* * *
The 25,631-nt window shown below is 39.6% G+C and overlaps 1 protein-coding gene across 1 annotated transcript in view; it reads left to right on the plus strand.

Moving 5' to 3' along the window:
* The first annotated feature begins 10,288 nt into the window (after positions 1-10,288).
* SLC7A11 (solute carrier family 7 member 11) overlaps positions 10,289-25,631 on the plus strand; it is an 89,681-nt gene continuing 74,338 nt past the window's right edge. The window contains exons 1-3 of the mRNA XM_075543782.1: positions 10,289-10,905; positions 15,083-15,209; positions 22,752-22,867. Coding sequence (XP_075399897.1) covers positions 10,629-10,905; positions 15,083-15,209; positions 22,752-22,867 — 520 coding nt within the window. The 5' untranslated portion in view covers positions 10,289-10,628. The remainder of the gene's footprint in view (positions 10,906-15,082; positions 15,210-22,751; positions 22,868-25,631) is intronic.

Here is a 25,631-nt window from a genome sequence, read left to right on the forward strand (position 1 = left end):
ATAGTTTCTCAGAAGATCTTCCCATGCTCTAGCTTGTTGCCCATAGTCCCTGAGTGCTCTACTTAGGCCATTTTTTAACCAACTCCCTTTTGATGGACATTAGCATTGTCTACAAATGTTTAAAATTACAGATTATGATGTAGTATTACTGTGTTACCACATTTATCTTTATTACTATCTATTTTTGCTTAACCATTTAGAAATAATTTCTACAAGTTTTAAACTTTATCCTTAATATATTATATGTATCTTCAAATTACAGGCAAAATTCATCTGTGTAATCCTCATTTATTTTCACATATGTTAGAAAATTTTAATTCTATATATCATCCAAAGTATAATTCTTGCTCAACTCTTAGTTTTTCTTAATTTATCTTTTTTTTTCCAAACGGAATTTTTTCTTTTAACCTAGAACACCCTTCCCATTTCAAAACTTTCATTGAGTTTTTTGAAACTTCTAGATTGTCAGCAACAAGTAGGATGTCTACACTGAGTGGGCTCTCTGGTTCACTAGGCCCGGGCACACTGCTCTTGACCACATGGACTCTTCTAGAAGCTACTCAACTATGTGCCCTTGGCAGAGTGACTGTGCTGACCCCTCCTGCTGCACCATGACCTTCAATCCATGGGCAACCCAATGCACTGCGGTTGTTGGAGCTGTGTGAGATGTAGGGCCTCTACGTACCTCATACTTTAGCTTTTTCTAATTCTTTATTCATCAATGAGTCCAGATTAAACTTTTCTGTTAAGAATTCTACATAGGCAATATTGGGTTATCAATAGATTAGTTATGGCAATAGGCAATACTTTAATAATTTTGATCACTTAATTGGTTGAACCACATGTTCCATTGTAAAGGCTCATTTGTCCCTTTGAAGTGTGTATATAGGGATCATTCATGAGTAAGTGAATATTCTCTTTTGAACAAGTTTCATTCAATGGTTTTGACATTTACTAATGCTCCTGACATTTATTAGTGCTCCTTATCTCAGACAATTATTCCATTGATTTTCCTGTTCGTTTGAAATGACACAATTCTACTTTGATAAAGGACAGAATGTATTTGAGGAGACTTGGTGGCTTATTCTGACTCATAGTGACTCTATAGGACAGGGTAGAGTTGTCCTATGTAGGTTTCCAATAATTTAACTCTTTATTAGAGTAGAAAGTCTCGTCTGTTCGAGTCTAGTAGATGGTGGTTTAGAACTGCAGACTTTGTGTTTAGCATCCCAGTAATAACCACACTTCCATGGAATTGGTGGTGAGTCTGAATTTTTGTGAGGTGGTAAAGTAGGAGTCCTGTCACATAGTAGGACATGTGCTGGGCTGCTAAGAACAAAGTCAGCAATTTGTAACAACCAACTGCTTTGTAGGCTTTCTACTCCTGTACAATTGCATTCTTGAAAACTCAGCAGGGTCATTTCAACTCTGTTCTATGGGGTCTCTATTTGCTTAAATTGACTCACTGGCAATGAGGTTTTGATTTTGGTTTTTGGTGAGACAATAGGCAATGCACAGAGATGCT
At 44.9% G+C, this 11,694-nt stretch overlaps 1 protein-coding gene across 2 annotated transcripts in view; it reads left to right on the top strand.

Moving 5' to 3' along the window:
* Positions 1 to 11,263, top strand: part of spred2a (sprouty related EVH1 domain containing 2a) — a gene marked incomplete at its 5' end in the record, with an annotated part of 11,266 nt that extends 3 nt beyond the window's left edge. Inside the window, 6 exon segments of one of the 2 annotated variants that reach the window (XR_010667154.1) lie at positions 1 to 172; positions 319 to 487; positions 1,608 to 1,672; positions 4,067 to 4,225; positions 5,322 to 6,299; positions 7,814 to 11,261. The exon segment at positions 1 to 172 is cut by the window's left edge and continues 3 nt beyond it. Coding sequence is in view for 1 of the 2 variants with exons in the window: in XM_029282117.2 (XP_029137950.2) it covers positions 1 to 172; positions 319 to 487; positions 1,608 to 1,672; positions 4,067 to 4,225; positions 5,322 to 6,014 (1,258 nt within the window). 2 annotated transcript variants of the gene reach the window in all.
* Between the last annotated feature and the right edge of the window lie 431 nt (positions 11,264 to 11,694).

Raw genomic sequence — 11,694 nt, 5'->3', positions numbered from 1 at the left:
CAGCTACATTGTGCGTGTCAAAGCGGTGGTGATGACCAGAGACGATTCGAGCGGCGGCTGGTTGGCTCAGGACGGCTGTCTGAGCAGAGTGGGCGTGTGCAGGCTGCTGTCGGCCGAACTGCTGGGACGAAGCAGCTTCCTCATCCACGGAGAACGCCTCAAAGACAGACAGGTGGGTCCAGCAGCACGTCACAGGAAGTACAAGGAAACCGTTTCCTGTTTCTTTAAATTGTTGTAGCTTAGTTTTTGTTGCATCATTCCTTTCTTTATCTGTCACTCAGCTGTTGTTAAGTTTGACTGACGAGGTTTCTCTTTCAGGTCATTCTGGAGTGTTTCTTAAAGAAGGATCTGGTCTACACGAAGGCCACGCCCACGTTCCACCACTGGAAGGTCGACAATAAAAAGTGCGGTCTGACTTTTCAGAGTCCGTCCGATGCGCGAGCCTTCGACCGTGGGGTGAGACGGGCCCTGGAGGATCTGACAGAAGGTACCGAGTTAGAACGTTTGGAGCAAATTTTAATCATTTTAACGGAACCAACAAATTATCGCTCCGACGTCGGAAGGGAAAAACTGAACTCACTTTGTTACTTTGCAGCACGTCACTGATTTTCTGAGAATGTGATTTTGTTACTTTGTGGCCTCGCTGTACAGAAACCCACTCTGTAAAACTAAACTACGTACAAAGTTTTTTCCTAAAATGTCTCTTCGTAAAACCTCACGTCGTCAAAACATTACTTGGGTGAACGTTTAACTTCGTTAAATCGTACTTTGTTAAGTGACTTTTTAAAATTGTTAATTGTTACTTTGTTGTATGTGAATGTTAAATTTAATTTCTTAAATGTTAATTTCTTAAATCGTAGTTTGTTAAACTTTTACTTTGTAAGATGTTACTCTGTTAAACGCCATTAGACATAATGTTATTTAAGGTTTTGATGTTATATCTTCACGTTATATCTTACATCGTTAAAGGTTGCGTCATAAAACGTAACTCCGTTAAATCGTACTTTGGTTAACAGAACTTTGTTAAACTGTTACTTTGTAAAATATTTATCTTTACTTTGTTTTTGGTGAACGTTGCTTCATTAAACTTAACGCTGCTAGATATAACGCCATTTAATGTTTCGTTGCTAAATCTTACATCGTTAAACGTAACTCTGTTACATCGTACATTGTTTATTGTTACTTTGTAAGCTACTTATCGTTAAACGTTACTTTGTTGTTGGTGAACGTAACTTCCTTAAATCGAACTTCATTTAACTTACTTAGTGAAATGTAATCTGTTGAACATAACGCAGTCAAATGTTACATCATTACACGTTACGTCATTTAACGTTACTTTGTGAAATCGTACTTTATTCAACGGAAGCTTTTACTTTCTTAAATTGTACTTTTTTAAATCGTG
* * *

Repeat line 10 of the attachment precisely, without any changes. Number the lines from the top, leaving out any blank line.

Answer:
* Between the last annotated feature and the right edge of the window lie 431 nt (positions 11,264 to 11,694).